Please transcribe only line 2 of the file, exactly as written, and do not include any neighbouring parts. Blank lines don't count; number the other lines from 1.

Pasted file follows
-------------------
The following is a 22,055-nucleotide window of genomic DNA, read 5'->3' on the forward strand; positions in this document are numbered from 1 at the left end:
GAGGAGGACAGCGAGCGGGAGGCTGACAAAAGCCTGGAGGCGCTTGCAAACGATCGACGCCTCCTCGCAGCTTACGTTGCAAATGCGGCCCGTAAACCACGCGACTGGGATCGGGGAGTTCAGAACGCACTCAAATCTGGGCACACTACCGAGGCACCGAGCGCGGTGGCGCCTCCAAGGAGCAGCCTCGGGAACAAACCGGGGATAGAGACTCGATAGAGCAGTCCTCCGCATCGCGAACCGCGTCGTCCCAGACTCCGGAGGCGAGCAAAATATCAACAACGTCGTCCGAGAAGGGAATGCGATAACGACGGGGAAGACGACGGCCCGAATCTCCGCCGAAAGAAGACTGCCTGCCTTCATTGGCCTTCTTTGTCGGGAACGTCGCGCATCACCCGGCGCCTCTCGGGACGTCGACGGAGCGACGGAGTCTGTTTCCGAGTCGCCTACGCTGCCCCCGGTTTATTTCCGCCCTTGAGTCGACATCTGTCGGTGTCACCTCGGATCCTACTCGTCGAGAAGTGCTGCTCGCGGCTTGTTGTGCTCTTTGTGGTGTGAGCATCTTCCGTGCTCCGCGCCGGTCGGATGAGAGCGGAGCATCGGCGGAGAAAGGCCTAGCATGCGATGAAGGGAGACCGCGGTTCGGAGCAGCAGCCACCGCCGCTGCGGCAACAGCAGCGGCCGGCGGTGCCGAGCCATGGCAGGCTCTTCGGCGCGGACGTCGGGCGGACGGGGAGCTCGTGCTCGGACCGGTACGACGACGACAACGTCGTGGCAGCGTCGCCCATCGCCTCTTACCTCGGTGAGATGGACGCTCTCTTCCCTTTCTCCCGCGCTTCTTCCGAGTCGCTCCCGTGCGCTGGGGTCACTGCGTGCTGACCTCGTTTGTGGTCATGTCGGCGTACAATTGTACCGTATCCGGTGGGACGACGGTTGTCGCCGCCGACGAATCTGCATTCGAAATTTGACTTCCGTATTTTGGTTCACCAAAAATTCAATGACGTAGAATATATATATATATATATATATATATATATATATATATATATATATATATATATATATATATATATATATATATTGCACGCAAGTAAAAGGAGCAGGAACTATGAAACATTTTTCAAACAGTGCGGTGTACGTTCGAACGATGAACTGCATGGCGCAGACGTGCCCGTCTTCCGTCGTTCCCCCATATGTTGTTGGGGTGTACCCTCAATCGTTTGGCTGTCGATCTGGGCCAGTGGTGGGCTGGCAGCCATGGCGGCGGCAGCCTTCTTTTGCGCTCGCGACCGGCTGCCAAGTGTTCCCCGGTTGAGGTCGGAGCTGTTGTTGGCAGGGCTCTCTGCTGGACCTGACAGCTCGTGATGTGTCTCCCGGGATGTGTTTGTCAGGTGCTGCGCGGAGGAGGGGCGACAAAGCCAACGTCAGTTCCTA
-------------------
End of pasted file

GAGGAGGACAGCGAGCGGGAGGCTGACAAAAGCCTGGAGGCGCTTGCAAACGATCGACGCCTCCTCGCAGCTTACGTTGCAAATGCGGCCCGTAAACCACGCGACTGGGATCGGGGAGTTCAGAACGCACTCAAATCTGGGCACACTACCGAGGCACCGAGCGCGGTGGCGCCTCCAAGGAGCAGCCTCGGGAACAAACCGGGGATAGAGACTCGATAGAGCAGTCCTCCGCATCGCGAACCGCGTCGTCCCAGACTCCGGAGGCGAGCAAAATATCAACAACGTCGTCCGAGAAGGGAATGCGATAACGACGGGGAAGACGACGGCCCGAATCTCCGCCGAAAGAAGACTGCCTGCCTTCATTGGCCTTCTTTGTCGGGAACGTCGCGCATCACCCGGCGCCTCTCGGGACGTCGACGGAGCGACGGAGTCTGTTTCCGAGTCGCCTACGCTGCCCCCGGTTTATTTCCGCCCTTGAGTCGACATCTGTCGGTGTCACCTCGGATCCTACTCGTCGAGAAGTGCTGCTCGCGGCTTGTTGTGCTCTTTGTGGTGTGAGCATCTTCCGTGCTCCGCGCCGGTCGGATGAGAGCGGAGCATCGGCGGAGAAAGGCCTAGCATGCGATGAAGGGAGACCGCGGTTCGGAGCAGCAGCCACCGCCGCTGCGGCAACAGCAGCGGCCGGCGGTGCCGAGCCATGGCAGGCTCTTCGGCGCGGACGTCGGGCGGACGGGGAGCTCGTGCTCGGACCGGTACGACGACGACAACGTCGTGGCAGCGTCGCCCATCGCCTCTTACCTCGGTGAGATGGACGCTCTCTTCCCTTTCTCCCGCGCTTCTTCCGAGTCGCTCCCGTGCGCTGGGGTCACTGCGTGCTGACCTCGTTTGTGGTCATGTCGGCGTACAATTGTACCGTATCCGGTGGGACGACGGTTGTCGCCGCCGACGAATCTGCATTCGAAATTTGACTTCCGTATTTTGGTTCACCAAAAATTCAATGACGTAGAATATATATATATATATATATATATATATATATATATATATATATATATATATATATATATATATATATATATATTGCACGCAAGTAAAAGGAGCAGGAACTATGAAACATTTTTCAAACAGTGCGGTGTACGTTCGAACGATGAACTGCATGGCGCAGACGTGCCCGTCTTCCGTCGTTCCCCCATATGTTGTTGGGGTGTACCCTCAATCGTTTGGCTGTCGATCTGGGCCAGTGGTGGGCTGGCAGCCATGGCGGCGGCAGCCTTCTTTTGCGCTCGCGACCGGCTGCCAAGTGTTCCCCGGTTGAGGTCGGAGCTGTTGTTGGCAGGGCTCTCTGCTGGACCTGACAGCTCGTGATGTGTCTCCCGGGATGTGTTTGTCAGGTGCTGCGCGGAGGAGGGGCGACAAAGCCAACGTCAGTTCCTA